- Pillows, cushions, and beddings - Ticking fabric is great for pillows, cushions, and beddings. If complementary to the room’s color, they can lend an appealing ambiance to your space.
- Upholstery - Who says furniture has to be boring and drab? Ticking fabric has a way of fitting right in with any theme and other furniture you use. Think of living room sofas or headrests or lounge chairs for the outdoors. Whichever way you decide to use this fabric, be rest assured it will blend in nicely with the colors you already have. What’s even betterr is that you can trust it to stand the test of time and give you the perfect finish to the antique or chic look you are going for.
- Curtains and Drapery - This was one of Sister Parish's major designs for living rooms. The printed variety of ticking is preferred for drapery as it is less heavy.
- Clothing and more: Your ticking fabric can make more than just clothes. Lots of fashion accessories and home decors are being made from ticking. You can experiment on your next project with this versatile fabric.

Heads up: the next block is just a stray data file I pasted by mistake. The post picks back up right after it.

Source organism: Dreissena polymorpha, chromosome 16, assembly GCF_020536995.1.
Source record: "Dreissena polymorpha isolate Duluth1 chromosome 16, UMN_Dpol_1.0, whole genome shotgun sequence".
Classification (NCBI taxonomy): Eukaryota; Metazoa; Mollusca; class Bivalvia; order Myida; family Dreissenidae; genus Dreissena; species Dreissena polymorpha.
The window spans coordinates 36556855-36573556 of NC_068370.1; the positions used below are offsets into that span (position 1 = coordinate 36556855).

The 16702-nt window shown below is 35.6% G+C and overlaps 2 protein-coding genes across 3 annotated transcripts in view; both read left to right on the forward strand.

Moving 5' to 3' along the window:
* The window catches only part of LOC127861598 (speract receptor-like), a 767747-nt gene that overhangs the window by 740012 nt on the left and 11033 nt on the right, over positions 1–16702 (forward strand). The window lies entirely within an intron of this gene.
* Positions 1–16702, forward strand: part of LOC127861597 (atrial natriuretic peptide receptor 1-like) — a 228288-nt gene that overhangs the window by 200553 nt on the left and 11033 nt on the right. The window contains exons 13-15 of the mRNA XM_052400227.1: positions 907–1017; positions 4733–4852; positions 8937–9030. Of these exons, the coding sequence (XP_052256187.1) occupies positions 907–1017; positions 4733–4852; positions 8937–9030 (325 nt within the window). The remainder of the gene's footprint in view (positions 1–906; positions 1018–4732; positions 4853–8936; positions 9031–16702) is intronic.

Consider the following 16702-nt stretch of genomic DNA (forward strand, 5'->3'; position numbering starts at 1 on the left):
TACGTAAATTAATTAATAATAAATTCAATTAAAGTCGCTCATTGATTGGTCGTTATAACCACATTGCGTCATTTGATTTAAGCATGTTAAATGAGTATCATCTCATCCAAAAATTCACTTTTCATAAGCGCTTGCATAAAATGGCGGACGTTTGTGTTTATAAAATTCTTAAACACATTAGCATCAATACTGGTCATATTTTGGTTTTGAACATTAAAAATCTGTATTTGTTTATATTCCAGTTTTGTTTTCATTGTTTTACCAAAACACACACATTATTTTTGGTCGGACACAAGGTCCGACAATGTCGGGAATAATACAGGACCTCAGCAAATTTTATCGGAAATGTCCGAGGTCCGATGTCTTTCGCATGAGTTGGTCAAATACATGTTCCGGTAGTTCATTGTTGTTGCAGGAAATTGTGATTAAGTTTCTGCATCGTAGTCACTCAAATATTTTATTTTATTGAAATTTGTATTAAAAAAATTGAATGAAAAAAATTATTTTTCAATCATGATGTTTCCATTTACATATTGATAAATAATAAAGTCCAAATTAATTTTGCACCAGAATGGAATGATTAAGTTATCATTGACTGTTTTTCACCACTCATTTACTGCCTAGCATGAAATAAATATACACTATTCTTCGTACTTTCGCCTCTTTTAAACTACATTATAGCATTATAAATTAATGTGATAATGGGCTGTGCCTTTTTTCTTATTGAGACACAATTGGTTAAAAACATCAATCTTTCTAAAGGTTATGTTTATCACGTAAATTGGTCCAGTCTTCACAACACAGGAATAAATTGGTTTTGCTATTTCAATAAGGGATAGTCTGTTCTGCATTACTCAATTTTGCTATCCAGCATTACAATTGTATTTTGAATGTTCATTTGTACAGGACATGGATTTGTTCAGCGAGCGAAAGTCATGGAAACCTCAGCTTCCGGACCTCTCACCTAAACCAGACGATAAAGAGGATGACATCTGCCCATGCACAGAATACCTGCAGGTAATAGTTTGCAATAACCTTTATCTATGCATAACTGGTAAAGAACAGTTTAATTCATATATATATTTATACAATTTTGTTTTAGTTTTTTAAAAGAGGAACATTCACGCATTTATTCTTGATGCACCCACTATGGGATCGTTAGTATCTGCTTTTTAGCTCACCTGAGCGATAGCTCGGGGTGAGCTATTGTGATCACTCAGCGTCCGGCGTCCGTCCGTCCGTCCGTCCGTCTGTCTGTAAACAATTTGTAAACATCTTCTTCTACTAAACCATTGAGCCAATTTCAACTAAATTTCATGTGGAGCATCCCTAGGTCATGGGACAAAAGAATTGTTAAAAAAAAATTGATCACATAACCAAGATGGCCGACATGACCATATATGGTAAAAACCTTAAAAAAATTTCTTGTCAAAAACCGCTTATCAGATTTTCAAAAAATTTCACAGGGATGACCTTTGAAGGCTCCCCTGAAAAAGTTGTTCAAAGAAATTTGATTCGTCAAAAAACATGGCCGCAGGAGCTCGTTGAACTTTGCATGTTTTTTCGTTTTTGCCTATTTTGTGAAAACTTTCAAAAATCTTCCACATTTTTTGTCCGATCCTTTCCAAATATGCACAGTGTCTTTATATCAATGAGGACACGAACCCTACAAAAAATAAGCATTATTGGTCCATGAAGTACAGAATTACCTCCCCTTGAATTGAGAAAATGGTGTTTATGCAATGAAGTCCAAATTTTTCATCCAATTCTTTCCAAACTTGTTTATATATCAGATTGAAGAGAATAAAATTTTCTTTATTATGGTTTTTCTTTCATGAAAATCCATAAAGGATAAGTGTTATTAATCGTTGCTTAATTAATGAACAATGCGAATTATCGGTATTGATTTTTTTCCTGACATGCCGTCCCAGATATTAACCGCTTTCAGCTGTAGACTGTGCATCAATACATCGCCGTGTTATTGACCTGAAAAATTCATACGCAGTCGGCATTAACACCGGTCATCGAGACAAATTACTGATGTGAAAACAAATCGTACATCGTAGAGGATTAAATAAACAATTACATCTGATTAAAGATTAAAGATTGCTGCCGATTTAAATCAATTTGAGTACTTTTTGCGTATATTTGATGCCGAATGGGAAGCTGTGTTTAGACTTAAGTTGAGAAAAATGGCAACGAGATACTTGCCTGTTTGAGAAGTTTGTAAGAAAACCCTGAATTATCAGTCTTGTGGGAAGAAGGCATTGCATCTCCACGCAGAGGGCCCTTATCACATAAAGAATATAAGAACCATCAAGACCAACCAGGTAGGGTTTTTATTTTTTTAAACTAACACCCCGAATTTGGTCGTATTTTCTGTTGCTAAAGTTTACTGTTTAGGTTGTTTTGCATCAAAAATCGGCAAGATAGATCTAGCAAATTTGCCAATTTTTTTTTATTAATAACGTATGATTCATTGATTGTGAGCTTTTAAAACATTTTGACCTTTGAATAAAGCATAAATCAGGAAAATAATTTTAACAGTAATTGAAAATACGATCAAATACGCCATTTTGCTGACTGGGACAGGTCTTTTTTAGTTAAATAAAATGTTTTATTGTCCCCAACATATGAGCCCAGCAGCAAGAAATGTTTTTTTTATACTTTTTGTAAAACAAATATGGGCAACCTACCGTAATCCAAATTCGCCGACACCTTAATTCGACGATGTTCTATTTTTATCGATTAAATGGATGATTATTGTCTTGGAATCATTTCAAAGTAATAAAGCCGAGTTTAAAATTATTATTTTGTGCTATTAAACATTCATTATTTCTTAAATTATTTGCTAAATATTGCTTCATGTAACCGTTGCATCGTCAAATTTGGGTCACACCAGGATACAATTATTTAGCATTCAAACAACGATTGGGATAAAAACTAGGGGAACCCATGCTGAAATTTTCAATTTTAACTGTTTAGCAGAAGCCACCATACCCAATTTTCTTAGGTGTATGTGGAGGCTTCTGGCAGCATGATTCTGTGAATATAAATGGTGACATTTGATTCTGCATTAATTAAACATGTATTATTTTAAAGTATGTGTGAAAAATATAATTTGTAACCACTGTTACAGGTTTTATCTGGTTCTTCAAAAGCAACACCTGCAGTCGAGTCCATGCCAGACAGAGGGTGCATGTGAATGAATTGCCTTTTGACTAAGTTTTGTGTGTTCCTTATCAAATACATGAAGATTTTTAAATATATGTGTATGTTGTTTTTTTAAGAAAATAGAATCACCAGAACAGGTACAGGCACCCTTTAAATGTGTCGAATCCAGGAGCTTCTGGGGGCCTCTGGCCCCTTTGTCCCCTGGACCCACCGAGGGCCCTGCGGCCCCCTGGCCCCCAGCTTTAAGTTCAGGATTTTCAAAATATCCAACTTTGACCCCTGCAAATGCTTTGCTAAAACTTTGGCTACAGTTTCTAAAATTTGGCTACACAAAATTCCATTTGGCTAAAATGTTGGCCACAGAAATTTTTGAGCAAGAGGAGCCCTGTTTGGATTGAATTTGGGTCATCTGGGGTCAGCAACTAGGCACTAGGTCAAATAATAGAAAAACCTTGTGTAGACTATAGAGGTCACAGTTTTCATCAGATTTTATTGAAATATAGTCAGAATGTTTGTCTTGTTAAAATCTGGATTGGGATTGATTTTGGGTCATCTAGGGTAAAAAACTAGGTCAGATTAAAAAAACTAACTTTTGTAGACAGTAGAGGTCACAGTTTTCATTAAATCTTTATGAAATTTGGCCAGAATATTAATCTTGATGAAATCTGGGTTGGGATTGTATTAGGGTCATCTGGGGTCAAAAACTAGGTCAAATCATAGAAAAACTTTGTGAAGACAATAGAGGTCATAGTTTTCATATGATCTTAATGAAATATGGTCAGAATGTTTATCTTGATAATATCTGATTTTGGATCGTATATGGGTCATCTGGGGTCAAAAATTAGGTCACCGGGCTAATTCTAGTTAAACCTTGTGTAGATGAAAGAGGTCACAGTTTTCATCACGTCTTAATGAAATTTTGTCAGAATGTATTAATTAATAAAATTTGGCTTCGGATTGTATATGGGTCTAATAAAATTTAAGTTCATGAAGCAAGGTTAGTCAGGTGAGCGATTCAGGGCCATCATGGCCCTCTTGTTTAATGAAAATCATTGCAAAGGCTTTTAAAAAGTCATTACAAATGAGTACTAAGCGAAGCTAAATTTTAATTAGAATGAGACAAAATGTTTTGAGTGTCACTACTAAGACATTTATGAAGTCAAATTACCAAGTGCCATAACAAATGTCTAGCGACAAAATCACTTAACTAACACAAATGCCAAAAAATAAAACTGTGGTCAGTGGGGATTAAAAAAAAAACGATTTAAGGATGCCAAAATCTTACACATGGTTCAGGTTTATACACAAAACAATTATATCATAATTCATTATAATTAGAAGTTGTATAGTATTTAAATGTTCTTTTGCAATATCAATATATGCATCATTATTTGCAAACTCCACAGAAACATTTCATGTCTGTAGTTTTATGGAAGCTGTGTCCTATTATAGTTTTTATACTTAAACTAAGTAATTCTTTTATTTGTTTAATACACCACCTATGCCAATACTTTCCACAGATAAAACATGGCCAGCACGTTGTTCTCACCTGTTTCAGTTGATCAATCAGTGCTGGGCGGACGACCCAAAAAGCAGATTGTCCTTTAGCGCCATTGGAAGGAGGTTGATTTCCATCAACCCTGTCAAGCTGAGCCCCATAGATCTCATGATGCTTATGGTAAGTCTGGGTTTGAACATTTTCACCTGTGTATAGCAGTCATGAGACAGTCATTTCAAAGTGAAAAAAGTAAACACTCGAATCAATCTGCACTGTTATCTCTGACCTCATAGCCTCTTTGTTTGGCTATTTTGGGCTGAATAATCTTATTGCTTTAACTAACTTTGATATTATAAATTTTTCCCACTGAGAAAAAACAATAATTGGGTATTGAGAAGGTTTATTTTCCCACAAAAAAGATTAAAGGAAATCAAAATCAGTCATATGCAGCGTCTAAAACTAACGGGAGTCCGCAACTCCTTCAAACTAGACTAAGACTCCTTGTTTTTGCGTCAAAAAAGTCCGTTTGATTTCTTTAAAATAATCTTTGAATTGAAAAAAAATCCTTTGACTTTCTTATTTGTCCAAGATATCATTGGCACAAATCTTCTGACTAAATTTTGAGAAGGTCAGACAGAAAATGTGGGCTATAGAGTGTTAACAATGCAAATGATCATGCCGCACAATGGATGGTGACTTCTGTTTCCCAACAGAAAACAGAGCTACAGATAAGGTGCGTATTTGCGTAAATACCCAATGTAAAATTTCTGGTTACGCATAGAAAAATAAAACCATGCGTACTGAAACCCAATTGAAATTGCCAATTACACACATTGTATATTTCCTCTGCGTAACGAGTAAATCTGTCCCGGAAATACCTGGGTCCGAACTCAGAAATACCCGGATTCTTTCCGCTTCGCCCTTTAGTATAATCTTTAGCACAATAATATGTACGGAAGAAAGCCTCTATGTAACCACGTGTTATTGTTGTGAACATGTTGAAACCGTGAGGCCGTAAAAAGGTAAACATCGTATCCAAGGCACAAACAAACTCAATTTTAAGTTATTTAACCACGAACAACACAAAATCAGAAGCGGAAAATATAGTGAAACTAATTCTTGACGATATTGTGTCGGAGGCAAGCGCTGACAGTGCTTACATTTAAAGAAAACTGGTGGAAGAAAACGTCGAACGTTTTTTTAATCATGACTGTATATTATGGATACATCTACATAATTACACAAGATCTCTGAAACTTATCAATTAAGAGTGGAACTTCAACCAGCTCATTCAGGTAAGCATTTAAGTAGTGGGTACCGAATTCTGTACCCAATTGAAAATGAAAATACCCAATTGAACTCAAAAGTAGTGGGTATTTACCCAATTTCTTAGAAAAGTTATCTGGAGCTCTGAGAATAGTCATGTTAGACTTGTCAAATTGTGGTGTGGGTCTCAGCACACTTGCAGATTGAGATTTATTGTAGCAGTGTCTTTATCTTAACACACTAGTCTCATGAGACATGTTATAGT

Sewing with Ticking Fabric
Like most heavy-weight fabrics, working with a ticking fabric will require heavy-duty thread and a slightly longer stitch than normal. Heavyweight fabrics also require a larger needle, such as a 100/16 or 110/18. The heavier the fabric, the bigger the needle.
You can cut the fabric using sharp shears. Plain seams with raw edges pressed to one side are used to join panels. If the fabric isn't too coarse, finish with topstitching to keep the seam flat. If you intend to sew by hand, use a curved needle and thimble.
How to Care for Ticking Fabric
Ticking fabrics are heavy and sturdy, so you don't need to worry too much about damaging them. Here's how to care for your ticking fabric:
- Wash according to the laundry label. If your ticking fabric is cotton, you can machine wash with a gentle detergent with warm water. Be aware that cotton is prone to shrinkage.
- For cotton ticking, you can use steam and press down on the fabric to straighten any creases.
What is Ticking - In Conclusion
Ticking fabric is a tightly woven fabric with distinct stripes. It can be used for several purposes, among which are clothing, upholstery, draperies, pillows, and throw pillows, as well as beddings.